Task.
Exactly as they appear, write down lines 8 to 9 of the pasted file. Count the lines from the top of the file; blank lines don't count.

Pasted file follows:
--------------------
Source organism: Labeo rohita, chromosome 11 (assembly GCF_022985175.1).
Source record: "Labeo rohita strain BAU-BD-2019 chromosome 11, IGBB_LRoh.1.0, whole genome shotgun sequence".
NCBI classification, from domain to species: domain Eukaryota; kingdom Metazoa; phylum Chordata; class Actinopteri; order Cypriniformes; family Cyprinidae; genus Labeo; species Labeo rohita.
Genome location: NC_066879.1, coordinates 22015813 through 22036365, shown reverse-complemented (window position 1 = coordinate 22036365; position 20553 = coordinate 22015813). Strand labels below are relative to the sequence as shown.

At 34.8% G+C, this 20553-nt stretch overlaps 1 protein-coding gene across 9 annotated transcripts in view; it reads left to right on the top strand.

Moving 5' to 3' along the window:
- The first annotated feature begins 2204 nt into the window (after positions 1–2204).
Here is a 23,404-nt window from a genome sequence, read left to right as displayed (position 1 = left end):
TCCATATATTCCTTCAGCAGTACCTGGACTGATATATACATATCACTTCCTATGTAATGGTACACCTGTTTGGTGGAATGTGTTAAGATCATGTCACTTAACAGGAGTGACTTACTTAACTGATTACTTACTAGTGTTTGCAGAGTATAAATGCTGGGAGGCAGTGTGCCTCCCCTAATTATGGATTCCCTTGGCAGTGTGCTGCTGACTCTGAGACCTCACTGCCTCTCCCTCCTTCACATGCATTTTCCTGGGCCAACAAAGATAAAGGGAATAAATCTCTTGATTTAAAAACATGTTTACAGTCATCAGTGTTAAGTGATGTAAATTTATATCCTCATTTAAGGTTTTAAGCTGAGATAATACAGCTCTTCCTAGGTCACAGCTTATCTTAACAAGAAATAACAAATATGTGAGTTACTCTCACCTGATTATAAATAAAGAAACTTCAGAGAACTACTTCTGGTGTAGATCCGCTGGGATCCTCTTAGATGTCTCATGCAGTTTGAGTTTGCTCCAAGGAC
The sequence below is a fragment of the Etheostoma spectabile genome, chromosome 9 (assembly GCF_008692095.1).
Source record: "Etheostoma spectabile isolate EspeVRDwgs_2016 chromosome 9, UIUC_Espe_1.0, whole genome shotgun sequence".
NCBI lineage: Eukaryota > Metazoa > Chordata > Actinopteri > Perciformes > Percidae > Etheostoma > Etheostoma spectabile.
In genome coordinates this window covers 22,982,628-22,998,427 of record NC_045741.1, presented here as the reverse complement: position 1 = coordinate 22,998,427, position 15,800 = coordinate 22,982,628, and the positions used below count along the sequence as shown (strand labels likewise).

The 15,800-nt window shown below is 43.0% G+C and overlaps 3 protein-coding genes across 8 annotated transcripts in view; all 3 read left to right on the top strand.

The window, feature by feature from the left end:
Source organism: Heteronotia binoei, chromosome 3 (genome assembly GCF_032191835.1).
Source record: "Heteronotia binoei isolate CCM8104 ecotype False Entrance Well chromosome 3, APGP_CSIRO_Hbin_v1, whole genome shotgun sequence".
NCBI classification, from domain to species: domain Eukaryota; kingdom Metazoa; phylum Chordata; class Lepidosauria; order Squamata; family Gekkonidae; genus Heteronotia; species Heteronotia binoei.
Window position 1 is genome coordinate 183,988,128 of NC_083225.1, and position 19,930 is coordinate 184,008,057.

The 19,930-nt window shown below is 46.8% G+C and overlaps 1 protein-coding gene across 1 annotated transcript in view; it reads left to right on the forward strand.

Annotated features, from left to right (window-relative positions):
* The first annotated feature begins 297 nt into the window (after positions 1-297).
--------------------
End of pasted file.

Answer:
Here is a 23,404-nt window from a genome sequence, read left to right as displayed (position 1 = left end):
TCCATATATTCCTTCAGCAGTACCTGGACTGATATATACATATCACTTCCTATGTAATGGTACACCTGTTTGGTGGAATGTGTTAAGATCATGTCACTTAACAGGAGTGACTTACTTAACTGATTACTTACTAGTGTTTGCAGAGTATAAATGCTGGGAGGCAGTGTGCCTCCCCTAATTATGGATTCCCTTGGCAGTGTGCTGCTGACTCTGAGACCTCACTGCCTCTCCCTCCTTCACATGCATTTTCCTGGGCCAACAAAGATAAAGGGAATAAATCTCTTGATTTAAAAACATGTTTACAGTCATCAGTGTTAAGTGATGTAAATTTATATCCTCATTTAAGGTTTTAAGCTGAGATAATACAGCTCTTCCTAGGTCACAGCTTATCTTAACAAGAAATAACAAATATGTGAGTTACTCTCACCTGATTATAAATAAAGAAACTTCAGAGAACTACTTCTGGTGTAGATCCGCTGGGATCCTCTTAGATGTCTCATGCAGTTTGAGTTTGCTCCAAGGAC